As to the second condition, the Supreme Court has held that there is a presumption that a state court denying a federal claim “adjudicated the claim on the merits in the absence of any indication or state-law procedural principles to the contrary.” Harrington v. Richter, 131 S.Ct. 770, 784–85 (2011). As we noted in Barton v. Warden, the presumption is rebuttable. 786 F .3d 450, 460 (6th Cir.2015). “The presumption may be overcome when there is reason to think some other explanation for the state court's decision is more likely.” Richter, 131 S.Ct. at 785 (citing Yist v. Nunnemaker, 501 U.S. 797, 803 (1991)). In general, however, “we may only treat a state court order as enforcing the procedural default rule when it unambiguously relied on that rule.” Peoples v. Lafler, 734 F.3d 503, 512 (6th Cir.2013).
In this case, the state courts applied the procedural rule. Where the short orders of appellate courts “are ambiguous as to whether they refer to procedural default or denial of relief on the merits,” we must “look to the last reasoned state court opinion to determine the basis for the state court's rejection of [a petitioner's] claim.” Guilmette, 624 F.3d at 291. Because both the intermediate and supreme courts simply issued form orders in this case finding that Etherton had not met his burden to establish relief under M.C.R. 6.508(D), we look to the Ionia County Circuit Court's decision. (R. 5–12.)
Although the Ionia County Court's decision is far from clear, it unambiguously relies on a procedural rule in dismissing the first three claims certified for appeal in this case. The court begins its opinion by questioning “whether the court can even grant relief under MCR 6.508(D)(3).” (R. 5–12 at PageID 987.) According to the court's opinion, “[w]ith the exception of the failure to appoint counsel, constitutional violations, including the denial of effective assistance of counsel, do not constitute a jurisdictional defect under MCR 6.508(D).” (Id.) The court then addressed only one of Etherton's claims on the merits: his claim for ineffective assistance of appellate counsel. (R. 5–12 at PageID 988.) Without further discussing any of his other claims, the court denied Etherton's motion. (Id.) Because of the unambiguous references to MCR 6.508(D)(3)—which applies only in cases of procedural default—and the context of the opinion that makes a ruling on the basis of procedural default as opposed to a finding on the merits the more likely explanation, we find that the state courts enforced their procedural default rule as to Etherton's first three claims.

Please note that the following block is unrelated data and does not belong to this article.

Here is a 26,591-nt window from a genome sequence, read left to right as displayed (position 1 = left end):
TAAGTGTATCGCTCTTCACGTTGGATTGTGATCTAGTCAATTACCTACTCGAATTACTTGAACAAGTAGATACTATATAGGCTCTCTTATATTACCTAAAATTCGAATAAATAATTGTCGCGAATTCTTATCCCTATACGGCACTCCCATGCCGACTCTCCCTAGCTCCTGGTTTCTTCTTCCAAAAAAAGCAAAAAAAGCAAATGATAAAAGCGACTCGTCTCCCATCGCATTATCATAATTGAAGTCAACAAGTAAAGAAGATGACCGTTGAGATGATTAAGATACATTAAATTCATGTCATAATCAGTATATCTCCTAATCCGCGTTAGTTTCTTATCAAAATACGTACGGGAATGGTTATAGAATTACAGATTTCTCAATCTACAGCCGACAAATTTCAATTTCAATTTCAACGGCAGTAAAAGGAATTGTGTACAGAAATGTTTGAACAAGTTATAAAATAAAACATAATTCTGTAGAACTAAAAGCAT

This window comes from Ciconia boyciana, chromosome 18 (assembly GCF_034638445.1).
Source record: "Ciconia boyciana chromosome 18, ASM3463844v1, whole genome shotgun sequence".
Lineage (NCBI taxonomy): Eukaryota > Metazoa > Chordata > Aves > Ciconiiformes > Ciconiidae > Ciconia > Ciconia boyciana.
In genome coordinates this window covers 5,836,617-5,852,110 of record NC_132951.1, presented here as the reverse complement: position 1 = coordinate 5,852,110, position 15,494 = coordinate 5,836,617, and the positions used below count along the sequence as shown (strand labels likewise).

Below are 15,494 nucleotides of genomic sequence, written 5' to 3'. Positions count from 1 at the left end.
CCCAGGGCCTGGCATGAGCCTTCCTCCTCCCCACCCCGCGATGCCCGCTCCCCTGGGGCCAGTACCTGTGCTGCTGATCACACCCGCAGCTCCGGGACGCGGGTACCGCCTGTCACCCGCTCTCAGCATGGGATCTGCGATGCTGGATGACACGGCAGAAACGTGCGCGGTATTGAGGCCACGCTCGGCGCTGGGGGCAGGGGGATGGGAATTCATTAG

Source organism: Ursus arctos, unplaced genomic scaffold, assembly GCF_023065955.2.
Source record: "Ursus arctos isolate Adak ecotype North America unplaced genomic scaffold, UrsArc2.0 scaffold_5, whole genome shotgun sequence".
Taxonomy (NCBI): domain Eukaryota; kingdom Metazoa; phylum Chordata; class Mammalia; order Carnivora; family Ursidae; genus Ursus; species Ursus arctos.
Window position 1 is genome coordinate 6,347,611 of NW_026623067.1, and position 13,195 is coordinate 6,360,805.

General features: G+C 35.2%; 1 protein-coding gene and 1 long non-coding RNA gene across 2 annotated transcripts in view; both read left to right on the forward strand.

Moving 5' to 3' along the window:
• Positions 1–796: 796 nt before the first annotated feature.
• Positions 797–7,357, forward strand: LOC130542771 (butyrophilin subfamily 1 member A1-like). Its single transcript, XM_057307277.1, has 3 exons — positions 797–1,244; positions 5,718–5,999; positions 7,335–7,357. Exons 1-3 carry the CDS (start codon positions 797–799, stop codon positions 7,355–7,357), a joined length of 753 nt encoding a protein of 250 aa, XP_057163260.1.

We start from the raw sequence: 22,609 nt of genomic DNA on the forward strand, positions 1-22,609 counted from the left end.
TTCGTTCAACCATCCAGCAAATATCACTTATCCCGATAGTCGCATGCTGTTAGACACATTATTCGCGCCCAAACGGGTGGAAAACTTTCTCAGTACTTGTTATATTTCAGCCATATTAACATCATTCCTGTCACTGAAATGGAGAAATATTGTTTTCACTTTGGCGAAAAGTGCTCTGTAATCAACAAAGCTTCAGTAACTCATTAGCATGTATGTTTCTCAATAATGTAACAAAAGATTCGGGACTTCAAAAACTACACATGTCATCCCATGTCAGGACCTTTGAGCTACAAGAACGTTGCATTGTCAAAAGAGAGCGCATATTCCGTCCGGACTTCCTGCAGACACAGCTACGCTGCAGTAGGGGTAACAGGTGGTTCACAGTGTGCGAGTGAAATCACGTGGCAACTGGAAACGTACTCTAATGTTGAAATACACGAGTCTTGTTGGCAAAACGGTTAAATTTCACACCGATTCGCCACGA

Procedural default is not, however, an absolute bar to habeas relief. See McFarland v. Yukins, 356 F.3d 688, 699 (6th Cir.2004). “Ineffective assistance of counsel can supply the cause that, together with prejudice, would excuse a procedural default.” Id. (citing Murray v. Carrier, 477 U.S. 478, 488 (1986)). We therefore turn to the fourth issue certified for appeal: whether Etherton's appellate counsel was constitutionally ineffective.
Because the Michigan courts ruled on the merits of Etherton's ineffective assistance of appellate counsel claim (see R. 5–12 at PageID 988), Etherton is only entitled to relief if he can demonstrate that the ruling was either: (1) “contrary to, or involved an unreasonable application of, clearly established Federal law, as determined by the Supreme Court,” or (2) “based on an unreasonable determination of the facts in light of the evidence presented in the State court proceeding.” 28 U.S.C. § 2254(d). At issue in this case is whether the Michigan court's ruling was “an unreasonable application” of clearly established Federal law.
Under the “unreasonable application” clause, habeas relief is available in two scenarios: first, if “the state court correctly identifie[s] the correct legal principle from Supreme Court precedent but unreasonably applie[s] that principle to the facts of the case before it,” Dennis v. Mitchell, 354 F.3d 511, 517 (6th Cir.2003); and second, when a “state court decision either unreasonably extends or unreasonably refuses to extend a legal principle from the Supreme Court precedent to a new context,” Keith v. Mitchell, 455 F.3d 662, 669 (6th Cir.2006).